Week nine! How did this happen? It’s going by so fast…
I survived being sick the week of Thanksgiving. Had it been any other week, I probably would have done some of the workouts I skipped. But I went to a City Council meeting on Monday (to stand in support of those opposed to a resolution that would have put the City’s endorsement on a business’ right to discriminate based upon the owner’s religious beliefs), baked two pies on Tuesday (to give to folks who donated to my CFF Cycle for Life ride), baked two pies & cornbread (for stuffing) and other prep work for Thanksgiving on Wednesday. By the time I was finally done on Thanksgiving, I was weary and very happy to sit down. The short, easy run I did on the Friday was nice; it not only let me know I was well on the way to recovery, it did away with the Imma-kill-someone-if-I-don’t-go-for-a-run-soon edginess I’d been fighting for a few days.
Ironically, the week after Thanksgiving was a recovery week. I decided to honor it (mostly). I did a 5-mile run Saturday that was supposed to be easy; my pace was much closer to steady: I averaged 12:33/mile through 5.7 miles. I kept thinking, “I feel so slow,” and then I’d see I’d just run a 12-minute mile. I think I wasn’t slow, but I was pushing myself and that made me feel weary.
My concern was getting weary on a five-mile, 12:30/mile run is not a good sign for someone who’s training for a 50K. But alas, I was just sick, my sinuses are still bothering me (oh, the snot rockers I’m launching!), and I’d eaten a pretty crappy diet the day before (more on that below). My concerns are a little premature, so I’ll use them as motivation to work hard (as the body allows).
The reason my diet was so bad on Friday was two-part: I was traveling, and I was really tired. Wednesday morning, I drank a cup of regular coffee with breakfast. I only got 3-4 hours of sleep that night, if that. I didn’t start to feel tired until around 2 p.m. Thursday. (Clearly, I am not allowed to drink regular coffee ever again!) I drove to Spokane Thursday evening. I ate about five servings of some oatmeal-raisin cookies I’ve got in the freezer prior to leaving. I can’t fathom why, other than I crave sugar when I’m tired.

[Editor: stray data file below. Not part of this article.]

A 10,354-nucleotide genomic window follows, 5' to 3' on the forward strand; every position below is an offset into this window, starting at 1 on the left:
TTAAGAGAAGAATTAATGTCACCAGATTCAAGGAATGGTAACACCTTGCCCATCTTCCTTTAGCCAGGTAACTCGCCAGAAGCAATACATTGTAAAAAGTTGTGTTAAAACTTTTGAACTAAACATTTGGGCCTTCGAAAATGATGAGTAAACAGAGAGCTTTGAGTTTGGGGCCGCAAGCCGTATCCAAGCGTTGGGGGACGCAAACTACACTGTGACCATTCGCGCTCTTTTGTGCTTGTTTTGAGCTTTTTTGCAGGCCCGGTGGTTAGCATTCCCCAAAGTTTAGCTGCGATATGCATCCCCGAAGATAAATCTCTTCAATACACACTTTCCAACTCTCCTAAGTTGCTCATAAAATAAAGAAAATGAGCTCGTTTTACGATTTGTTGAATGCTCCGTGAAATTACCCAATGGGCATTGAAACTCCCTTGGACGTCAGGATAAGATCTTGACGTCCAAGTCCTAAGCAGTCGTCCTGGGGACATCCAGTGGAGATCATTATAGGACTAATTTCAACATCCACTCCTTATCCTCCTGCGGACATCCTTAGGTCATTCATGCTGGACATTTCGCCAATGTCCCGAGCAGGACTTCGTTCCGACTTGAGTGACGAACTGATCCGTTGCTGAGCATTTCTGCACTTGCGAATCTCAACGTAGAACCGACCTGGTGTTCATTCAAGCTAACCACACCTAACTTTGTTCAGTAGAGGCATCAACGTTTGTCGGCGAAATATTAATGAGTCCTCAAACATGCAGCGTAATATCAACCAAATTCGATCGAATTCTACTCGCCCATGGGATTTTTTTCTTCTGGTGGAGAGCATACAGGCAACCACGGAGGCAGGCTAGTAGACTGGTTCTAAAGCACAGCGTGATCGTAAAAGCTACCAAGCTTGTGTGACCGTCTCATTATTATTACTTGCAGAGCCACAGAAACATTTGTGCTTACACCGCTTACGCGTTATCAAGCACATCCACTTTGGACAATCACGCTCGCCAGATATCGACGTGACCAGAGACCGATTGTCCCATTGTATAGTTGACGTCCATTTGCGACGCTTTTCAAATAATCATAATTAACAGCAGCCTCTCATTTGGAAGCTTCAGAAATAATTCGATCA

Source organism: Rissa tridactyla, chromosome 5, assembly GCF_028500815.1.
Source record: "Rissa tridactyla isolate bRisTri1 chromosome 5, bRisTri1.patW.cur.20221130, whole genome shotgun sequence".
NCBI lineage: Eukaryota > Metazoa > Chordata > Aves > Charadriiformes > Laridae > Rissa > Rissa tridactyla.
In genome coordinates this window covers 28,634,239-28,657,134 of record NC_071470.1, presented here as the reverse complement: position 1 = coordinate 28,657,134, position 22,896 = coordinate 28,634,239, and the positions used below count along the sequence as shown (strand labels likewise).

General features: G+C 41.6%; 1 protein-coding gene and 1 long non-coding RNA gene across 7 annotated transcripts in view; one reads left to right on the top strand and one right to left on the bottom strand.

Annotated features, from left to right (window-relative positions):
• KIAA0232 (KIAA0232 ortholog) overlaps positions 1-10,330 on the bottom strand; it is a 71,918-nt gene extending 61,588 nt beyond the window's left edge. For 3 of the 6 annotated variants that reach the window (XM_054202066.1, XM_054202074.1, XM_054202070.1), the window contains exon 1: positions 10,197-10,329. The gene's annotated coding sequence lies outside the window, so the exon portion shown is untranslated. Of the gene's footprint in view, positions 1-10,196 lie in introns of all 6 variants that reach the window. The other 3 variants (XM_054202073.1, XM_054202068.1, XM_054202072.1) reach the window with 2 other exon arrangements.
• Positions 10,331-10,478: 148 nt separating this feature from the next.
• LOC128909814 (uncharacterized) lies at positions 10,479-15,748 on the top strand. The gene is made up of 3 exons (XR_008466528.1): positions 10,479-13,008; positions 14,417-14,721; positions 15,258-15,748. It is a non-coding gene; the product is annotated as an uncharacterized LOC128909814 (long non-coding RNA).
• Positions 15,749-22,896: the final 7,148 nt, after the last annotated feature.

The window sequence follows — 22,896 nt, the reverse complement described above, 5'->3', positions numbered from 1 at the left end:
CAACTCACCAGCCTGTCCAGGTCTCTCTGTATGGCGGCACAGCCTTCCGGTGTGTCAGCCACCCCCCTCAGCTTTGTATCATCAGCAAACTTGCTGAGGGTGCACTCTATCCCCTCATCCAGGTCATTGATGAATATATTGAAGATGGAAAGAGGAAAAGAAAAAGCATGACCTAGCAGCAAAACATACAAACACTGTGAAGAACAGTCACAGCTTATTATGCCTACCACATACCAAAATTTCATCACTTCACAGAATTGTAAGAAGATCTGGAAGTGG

I slept fairly well Thursday night, but I had to be up by 6:45 a.m., so I wasn’t able to make up any sleep. I succumbed to the temptation of the cookies provide by the host of the CLE* I was attending. Lunch wasn’t provided, and because I went to the Gonzaga University bookstore (gotta show some Bulldog pride in Pasco), I was short on time and stopped at the first place I saw: Bruchi’s. Yay, fast food. Leaving Spokane, I didn’t want to stop and get anything to eat. When I arrived at Ritzville, I needed to stop for gas. I decided to get something at Subway, too. I should have just bought some jerky at the gas station. I ordered a reuben – not great, but okay. Bottom line: a day of fast-food sandwiches and cookies was less-than-stellar fuel for Saturday’s run.
* Continuing Legal Education. The State bar association requires we have 15 hours of training per year. I usually have about 30 credits per year, but this one sounded interesting and it was an excuse to get out of the office.
Monday’s run was an easy run, and I forced myself to stay within my designated easy pace. The Garmin 910 allows me to set up a workout with both run and walk paces; the Vivoactive doesn’t accept workouts generated on GarminConnect, and it’s available paces aren’t slow enough for my walks. Another reason to keep using the 910. (My foot pod died, and the Vivoactive is able to determine cadence by my arm swing; the 910 doesn’t. I should buy another foot pod, but they’re $70, and I’m trying to focus on paying off some debt, not buying new toys.)
The Deception Pass 25K is this Sunday. It’ll be a really good test. It’s half the distance of the Badger Mountain Challenge, but it has 3,000′ of elevation gain & loss (compared to BMC’s 5,500′ over 50 km). The cutoff time is six hours, so I can be a little pokier than I would need to be on the BMC. The trail is a good challenge – constantly up & down, rocky, roots, muddy, twisty – and I’m looking forward to it. I feel pretty good about my ability to complete the race within the cutoff.
I’ll be driving over Friday, which potentially puts me at my parents’ house fairly late. (The earliest I’ll arrive is 9 p.m.) I intend to sleep as late as possible on Saturday morning. Getting the sleep is more important than being tired enough that night to go to bed early. I rarely sleep well the night before a race, and even though this one is just a training race, I’ll still be a bundle of nerves. I’m volunteering at the 50K Saturday afternoon, and I’m having lunch with my former boss beforehand. I’ll spend Saturday night in a hotel in Oak Harbor. It seems silly, given that my parents live on the island, but I know how stressed out I am the morning of a race. When I made the reservations, I assumed Jim was coming with me; the drive up from Greenbank would have been stressful for both of us. I’m traveling alone, but I still want to stay in a hotel: my parents don’t need to see how unreasonable I can be before a race. (We spent the night at their house the night before the Whidbey Island triathlon, and we’re still speaking, so maybe I’m exaggerating. I just know that the less contact I have with people I otherwise want to get along with, the better.)
I’m hopeful I’ll have a better idea of my fitness after I’ve run the Deception Pass 25K. Maybe there will be a glowing report here on my blog page. 🙂